... did not pray in vain. Messrs. Sharpley & Connors felt much chagrined as they heard through the medium of the press of the prosperity of the young and talented lawyer and often experienced a feeling of uneasiness when they thought how matters might have terminated. And who will not say that at times there arose before them a great tribunal where they must answer ...
— Marguerite Verne • Agatha Armour

... say the final, 'I will,' firmly too, but her voice falters; she is too much absorbed in her own emotions to notice how carelessly and thoughtlessly Howel repeats his solemn promise to her after the clergyman, but she feels him press her hand and is reassured. Tremblingly, but in all earnestness of purpose, she makes her vow to 'love, cherish, and obey' him whom she has resolutely chosen for her husband; and, as if touched by her manner, and by the searching glance of the clergyman, Howel ...
— Gladys, the Reaper • Anne Beale

... the press should the decent thing do, And give your reception a gushing review, Describing the dresses by stuff, style and hue, On the quiet, hand "Jenkins" a dollar or two; For the pen sells its praise for a dollar or two; And flings ...
— Shakspere, Personal Recollections • John A. Joyce

... country, but it never pleased me much. Letters are there held in no honour; Scotsmen are hated; superstition and ignorance gain ground daily. Edinburgh has many objections and many allurements. My present mind this forenoon, the 5th of September, is to return to France. I am much press'd also to accept of offers which would contribute to my agreeable living, but might encroach on my independence by making me enter into engagements with Princes and great lords and ladies. ...
— Life of Adam Smith • John Rae

... agricultural college and experiment station, the state farmers' institute and the agricultural press have been working in perfect co-operation in teaching and demonstrating the need and value of soil enrichment as well as of seed selection and proper tillage, the 10-year average yield of wheat is already 3 bushels higher and the 10-year average yield of corn is 7-1/2 bushels higher than ...
— The Farm That Won't Wear Out • Cyril G. Hopkins

... I have been accustomed to hear of the superiority of the Arts' graduate, in various crafts, more especially as a teacher. Many of you in these days pass into another vocation—Letters, or the Press. Here too, almost everything you learn will pay you professionally. Still, I am careful not to rest the case for general education on professional grounds alone. I might show you that the highest ...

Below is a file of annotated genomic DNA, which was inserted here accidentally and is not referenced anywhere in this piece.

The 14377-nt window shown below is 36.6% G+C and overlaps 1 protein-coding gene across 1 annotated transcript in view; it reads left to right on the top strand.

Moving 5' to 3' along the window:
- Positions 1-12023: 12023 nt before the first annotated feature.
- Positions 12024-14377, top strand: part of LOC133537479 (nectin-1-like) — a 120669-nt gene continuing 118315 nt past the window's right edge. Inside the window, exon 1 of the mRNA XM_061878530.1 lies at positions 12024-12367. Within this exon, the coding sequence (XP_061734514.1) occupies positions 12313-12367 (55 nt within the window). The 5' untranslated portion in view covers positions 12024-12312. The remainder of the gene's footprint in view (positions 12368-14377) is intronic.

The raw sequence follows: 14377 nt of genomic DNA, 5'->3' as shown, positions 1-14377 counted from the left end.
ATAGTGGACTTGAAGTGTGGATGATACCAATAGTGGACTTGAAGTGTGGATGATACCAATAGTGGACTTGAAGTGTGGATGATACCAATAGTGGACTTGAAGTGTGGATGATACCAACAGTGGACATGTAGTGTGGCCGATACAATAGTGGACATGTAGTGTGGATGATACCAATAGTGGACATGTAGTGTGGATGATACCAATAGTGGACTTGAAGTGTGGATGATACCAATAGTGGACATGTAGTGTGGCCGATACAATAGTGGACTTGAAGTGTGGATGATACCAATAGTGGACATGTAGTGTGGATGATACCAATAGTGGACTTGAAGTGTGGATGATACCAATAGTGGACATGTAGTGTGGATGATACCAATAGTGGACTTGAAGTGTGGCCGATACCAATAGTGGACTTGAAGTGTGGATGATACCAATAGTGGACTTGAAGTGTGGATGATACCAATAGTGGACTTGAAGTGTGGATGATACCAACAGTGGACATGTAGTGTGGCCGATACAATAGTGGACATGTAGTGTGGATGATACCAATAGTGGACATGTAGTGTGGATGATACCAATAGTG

— Practical Essays • Alexander Bain

... her present voyage this plan had to be abandoned, the activity of the press-gangs, and the consequent scarcity of seamen being such that she cleared out of the port of London with only thirty men in her forecastle; a crew wholly inadequate to successfully defend a ship of her size in the extremely likely event of her encountering ...
— The Voyage of the Aurora • Harry Collingwood

... until we had, as I thought, effectually blinded our trail. And no doubt it was so, but Uncle Moses told me that it would only delay our pursuers for a little; they knew the direction of the haven for which we were making, and even if the dogs were at fault the horsemen would still press on. We wasted no more time in deflecting from our course for any such vain manoeuvers, but ...
— Humphrey Bold - A Story of the Times of Benbow • Herbert Strang

... runs into the continent from the Lural Az, we are building the great city of Sari. Here we are erecting mills and factories. Here we are teaching men and women the rudiments of agriculture. Here Perry has built the first printing-press, and a dozen young Sarians are teaching their fellows to read and write the language ...
— Pellucidar • Edgar Rice Burroughs

... publishers, but it served to introduce Edward Bok's proposed agency to the newspapers under the most favorable conditions. With one stroke, the attention of newspaper editors had been attracted, and Edward concluded to take quick advantage of it. He organized the Bok Syndicate Press, with offices in New York, and his brother, William J. Bok, as partner and active manager. Edward's days were occupied, of course, with his duties in the Holt publishing house, where he was acquiring a first-hand ...